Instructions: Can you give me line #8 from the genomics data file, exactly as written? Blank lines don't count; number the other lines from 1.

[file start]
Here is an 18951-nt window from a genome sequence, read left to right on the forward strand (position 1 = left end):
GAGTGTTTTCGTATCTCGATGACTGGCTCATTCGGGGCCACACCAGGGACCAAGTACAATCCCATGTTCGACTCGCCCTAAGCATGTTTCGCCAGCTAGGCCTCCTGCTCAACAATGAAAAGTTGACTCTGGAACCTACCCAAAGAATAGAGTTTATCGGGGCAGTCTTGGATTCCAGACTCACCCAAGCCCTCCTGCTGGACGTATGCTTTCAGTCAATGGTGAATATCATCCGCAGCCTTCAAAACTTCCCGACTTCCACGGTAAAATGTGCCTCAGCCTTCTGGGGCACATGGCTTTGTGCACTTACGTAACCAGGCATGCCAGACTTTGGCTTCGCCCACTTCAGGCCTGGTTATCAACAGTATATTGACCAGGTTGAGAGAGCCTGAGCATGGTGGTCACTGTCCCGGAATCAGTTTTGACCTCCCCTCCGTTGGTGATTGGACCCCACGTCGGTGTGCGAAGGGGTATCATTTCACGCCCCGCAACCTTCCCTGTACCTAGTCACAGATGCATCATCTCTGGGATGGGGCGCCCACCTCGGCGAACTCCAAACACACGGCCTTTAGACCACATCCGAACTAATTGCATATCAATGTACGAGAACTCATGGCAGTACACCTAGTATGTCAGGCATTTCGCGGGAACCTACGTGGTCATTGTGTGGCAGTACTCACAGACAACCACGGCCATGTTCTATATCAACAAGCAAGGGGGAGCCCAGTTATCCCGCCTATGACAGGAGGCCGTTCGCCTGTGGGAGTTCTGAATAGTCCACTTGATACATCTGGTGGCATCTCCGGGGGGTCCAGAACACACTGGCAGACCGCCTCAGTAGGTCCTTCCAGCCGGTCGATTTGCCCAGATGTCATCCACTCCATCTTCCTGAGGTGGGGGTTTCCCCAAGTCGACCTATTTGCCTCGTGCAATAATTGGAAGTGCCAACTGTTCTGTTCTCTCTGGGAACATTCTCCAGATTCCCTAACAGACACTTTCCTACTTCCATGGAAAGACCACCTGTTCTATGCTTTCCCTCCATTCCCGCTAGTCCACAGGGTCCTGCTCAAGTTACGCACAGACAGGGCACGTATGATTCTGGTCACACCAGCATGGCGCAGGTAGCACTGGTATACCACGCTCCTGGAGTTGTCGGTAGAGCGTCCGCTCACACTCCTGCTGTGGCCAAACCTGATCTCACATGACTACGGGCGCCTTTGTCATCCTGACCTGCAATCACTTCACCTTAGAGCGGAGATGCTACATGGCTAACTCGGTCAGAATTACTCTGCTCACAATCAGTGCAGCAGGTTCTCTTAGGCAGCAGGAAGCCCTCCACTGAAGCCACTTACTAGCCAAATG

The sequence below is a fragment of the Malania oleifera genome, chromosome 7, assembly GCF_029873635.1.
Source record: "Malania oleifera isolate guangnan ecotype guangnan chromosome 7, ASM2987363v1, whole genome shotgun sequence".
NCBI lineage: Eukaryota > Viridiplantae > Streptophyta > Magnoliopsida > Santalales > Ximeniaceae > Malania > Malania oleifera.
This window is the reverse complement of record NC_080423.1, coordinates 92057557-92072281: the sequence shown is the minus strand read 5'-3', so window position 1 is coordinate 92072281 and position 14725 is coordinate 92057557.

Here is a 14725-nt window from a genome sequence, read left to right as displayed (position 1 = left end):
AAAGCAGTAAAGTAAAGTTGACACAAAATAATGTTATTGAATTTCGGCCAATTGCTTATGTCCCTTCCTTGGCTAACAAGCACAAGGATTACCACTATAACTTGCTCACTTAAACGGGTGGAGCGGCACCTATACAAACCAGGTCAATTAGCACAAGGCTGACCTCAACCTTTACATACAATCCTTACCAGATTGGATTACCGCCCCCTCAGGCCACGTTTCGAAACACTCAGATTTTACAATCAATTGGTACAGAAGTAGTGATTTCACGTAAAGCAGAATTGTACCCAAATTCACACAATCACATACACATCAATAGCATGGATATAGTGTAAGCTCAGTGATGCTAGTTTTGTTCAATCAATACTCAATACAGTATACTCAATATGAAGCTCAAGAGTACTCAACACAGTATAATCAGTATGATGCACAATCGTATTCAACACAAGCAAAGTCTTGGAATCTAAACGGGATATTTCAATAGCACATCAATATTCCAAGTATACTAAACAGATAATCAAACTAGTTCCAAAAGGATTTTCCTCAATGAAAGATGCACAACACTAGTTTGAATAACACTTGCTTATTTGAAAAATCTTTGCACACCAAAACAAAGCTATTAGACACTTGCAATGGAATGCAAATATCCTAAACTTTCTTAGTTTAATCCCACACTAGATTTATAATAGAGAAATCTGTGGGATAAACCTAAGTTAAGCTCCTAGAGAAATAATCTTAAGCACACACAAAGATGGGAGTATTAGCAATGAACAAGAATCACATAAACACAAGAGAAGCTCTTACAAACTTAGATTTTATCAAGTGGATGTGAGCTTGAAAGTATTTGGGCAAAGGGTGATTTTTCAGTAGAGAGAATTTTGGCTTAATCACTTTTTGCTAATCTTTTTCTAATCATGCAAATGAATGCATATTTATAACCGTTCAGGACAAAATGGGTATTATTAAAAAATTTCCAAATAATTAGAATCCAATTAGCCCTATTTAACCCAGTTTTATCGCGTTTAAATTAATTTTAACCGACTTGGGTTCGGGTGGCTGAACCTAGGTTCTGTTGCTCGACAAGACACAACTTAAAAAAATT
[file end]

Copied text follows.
AAAGCAGTAAAGTAAAGTTGACACAAAATAATGTTATTGAATTTCGGCCAATTGCTTATGTCCCTTCCTTGGCTAACAAGCACAAGGATTACCACTATAACTTGCTCACTTAAACGGGTGGAGCGGCACCTATACAAACCAGGTCAATTAGCACAAGGCTGACCTCAACCTTTACATACAATCCTTACCAGATTGGATTACCGCCCCCTCAGGCCACGTTTCGAAACACTCAGATTTTACAATCAATTGGTACAGAAGTAGTGATTTCACGTAAAGCAGAATTGTACCCAAATTCACACAATCACATACACATCAATAGCATGGATATAGTGTAAGCTCAGTGATGCTAGTTTTGTTCAATCAATACTCAATACAGTATACTCAATATGAAGCTCAAGAGTACTCAACACAGTATAATCAGTATGATGCACAATCGTATTCAACACAAGCAAAGTCTTGGAATCTAAACGGGATATTTCAATAGCACATCAATATTCCAAGTATACTAAACAGATAATCAAACTAGTTCCAAAAGGATTTTCCTCAATGAAAGATGCACAACACTAGTTTGAATAACACTTGCTTATTTGAAAAATCTTTGCACACCAAAACAAAGCTATTAGACACTTGCAATGGAATGCAAATATCCTAAACTTTCTTAGTTTAATCCCACACTAGATTTATAATAGAGAAATCTGTGGGATAAACCTAAGTTAAGCTCCTAGAGAAATAATCTTAAGCACACACAAAGATGGGAGTATTAGCAATGAACAAGAATCACATAAACACAAGAGAAGCTCTTACAAACTTAGATTTTATCAAGTGGATGTGAGCTTGAAAGTATTTGGGCAAAGGGTGATTTTTCAGTAGAGAGAATTTTGGCTTAATCACTTTTTGCTAATCTTTTTCTAATCATGCAAATGAATGCATATTTATAACCGTTCAGGACAAAATGGGTATTATTAAAAAATTTCCAAATAATTAGAATCCAATTAGCCCTATTTAACCCAGTTTTATCGCGTTTAAATTAATTTTAACCGACTTGGGTTCGGGTGGCTGAACCTAGGTTCTGTTGCTCGACAAGACACAACTTAAAAAAATT